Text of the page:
Introduction to Nage-no-Kata


Nage-no-Kata “forms of throwing” is one of the two randori-no-kata, free practice forms of Kodokan Judo. It is intended as an illustration of the various concepts of nage-waza (throwing techniques) that exist in judo, and is used both as a training method and as a demonstration of understanding. The nage-no-kata was developed by Jigoro Kano as a method of illustrating principles of throwing to allow students to more effectively apply them in randori.  The kata is composed of 3 techniques each from the five classifications of throw in judo:

  • -Te-waza (hand techniques)
  • – Koshi-waza (hip techniques)
  • – Ashi-waza (foot techniques)
  • – Ma-sutemi-waza (rear sacrifice techniques)
  • – Yoko-sutemi-waza (side sacrifice techniques)

Basis of throwing techniques is acquired by practice of Kuzushi, Tsukuri, Kake and how to receive the technique on each technique.   Each of these 15 techniques are performed twice in the specified order, both right and left handed. The kata is generally performed in a strictly formalized manner with clearly defined Reigi sahō (rules of etiquette).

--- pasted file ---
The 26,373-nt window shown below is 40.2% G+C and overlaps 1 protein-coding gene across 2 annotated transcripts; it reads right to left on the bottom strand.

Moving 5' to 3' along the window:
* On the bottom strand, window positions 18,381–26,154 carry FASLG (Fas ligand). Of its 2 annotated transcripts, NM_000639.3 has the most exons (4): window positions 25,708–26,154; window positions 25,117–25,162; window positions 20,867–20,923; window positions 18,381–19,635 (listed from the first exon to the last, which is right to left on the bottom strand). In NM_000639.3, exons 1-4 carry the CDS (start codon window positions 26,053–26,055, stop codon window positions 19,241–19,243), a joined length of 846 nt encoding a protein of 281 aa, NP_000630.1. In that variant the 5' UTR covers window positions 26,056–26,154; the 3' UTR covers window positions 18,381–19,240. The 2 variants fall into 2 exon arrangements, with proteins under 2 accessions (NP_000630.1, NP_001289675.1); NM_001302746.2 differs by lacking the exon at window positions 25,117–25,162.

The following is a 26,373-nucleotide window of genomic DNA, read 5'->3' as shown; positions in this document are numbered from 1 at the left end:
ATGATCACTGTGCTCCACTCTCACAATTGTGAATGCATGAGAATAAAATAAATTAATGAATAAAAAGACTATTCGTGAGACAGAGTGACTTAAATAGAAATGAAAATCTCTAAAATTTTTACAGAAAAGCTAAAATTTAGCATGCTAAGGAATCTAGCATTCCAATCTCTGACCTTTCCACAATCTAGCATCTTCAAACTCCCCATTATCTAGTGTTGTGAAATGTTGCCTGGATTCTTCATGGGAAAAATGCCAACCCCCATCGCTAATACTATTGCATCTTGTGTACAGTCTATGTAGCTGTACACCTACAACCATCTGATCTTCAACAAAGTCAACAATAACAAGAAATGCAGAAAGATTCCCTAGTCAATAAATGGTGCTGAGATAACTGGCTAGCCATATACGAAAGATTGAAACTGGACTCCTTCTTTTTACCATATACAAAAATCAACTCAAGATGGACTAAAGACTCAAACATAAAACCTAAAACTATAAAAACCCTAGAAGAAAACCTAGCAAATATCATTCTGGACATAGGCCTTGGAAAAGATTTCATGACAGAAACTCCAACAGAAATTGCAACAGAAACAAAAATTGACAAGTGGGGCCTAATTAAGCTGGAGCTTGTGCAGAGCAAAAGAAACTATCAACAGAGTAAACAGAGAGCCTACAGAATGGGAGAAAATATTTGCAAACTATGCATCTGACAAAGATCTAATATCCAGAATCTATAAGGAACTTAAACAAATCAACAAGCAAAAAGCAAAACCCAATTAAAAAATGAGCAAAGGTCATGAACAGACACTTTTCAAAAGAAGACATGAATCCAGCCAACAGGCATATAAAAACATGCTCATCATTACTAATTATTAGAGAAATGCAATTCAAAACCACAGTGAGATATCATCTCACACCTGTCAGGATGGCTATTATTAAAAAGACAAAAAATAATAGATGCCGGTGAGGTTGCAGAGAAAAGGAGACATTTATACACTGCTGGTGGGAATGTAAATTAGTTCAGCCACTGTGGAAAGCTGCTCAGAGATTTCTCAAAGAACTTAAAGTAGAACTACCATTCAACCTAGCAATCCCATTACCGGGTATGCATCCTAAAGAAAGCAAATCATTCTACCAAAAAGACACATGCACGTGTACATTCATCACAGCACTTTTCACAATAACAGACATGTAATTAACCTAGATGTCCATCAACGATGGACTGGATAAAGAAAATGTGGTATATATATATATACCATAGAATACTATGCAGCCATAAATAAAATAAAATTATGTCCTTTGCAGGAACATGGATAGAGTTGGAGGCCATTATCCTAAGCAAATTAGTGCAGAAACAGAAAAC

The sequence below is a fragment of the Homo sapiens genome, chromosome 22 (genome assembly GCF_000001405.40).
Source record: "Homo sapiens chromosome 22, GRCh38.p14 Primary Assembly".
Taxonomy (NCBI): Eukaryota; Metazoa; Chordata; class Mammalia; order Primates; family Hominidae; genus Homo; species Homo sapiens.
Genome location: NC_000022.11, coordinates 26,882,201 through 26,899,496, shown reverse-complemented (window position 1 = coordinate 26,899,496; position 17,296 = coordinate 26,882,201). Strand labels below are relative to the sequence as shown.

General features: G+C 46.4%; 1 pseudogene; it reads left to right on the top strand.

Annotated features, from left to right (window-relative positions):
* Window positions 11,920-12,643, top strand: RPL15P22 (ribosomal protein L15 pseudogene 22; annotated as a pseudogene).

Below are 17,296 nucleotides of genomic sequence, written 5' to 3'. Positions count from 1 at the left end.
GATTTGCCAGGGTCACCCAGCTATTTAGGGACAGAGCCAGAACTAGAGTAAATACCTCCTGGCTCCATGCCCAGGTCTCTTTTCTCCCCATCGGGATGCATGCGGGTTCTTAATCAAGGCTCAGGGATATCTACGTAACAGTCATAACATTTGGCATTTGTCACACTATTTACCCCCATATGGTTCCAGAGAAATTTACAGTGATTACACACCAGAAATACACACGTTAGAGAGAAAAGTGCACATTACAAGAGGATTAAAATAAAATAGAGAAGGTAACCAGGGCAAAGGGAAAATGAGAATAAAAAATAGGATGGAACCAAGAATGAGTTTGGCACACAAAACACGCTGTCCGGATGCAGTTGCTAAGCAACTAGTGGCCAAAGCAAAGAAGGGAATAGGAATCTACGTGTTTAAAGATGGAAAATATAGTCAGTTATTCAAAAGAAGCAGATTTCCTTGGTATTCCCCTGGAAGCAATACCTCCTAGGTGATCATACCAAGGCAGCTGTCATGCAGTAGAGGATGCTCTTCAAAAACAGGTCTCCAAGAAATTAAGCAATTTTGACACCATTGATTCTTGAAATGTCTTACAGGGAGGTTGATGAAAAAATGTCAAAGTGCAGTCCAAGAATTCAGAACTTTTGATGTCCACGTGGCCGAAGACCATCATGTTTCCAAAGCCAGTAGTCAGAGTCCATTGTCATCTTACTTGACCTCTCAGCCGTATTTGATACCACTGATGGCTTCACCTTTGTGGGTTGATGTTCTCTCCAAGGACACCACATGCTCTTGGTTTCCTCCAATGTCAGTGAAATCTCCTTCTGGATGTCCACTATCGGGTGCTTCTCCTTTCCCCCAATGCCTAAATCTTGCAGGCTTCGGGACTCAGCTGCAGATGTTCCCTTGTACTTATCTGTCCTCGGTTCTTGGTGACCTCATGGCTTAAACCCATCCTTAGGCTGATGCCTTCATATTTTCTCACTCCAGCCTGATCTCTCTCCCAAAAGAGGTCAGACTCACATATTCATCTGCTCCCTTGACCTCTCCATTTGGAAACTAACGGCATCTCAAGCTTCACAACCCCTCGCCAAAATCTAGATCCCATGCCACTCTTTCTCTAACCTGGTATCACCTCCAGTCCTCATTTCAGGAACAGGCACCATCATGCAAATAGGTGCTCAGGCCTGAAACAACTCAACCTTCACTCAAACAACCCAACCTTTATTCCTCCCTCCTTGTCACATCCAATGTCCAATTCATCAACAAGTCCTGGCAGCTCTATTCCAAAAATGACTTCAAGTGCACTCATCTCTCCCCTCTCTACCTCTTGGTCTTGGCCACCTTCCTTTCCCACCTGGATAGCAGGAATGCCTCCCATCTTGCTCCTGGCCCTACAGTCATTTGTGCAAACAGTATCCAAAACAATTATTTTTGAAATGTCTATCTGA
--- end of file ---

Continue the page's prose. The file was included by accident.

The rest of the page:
Learning Outcomes

At the conclusion of the course, you will be able to;

  • – Recognize and demonstrate the Aisatsu (Salutation)
  • – Identify the five classifications of Judo throws
  • – Distinguish and formulate the key elements in Te-waza (hand techniques), Koshi-waza (hip techniques), Ashi-waza (foot techniques), Ma-sutemi-waza (rear sacrifice techniques) and Yoko-sutemi-waza (side sacrifice techniques)

Considerations for Practice

Both Tori and Uke take care to perform the Kata in about the center of the Dojo without a pause in each movement although each description is divided into Movement 1, Movement 2 and Movement 3 for the convenience of explanation. They take care of Judogi no to be disarrayed badly during their performance and adjust it after completing each set of three techniques while returning to their initial positions. Tori and Uke keep in mind to harmonize when they turn around their bodies to face each other without facing their backs of bodies toward Shomen.

Kodokan: Nage-no-Kata Textbook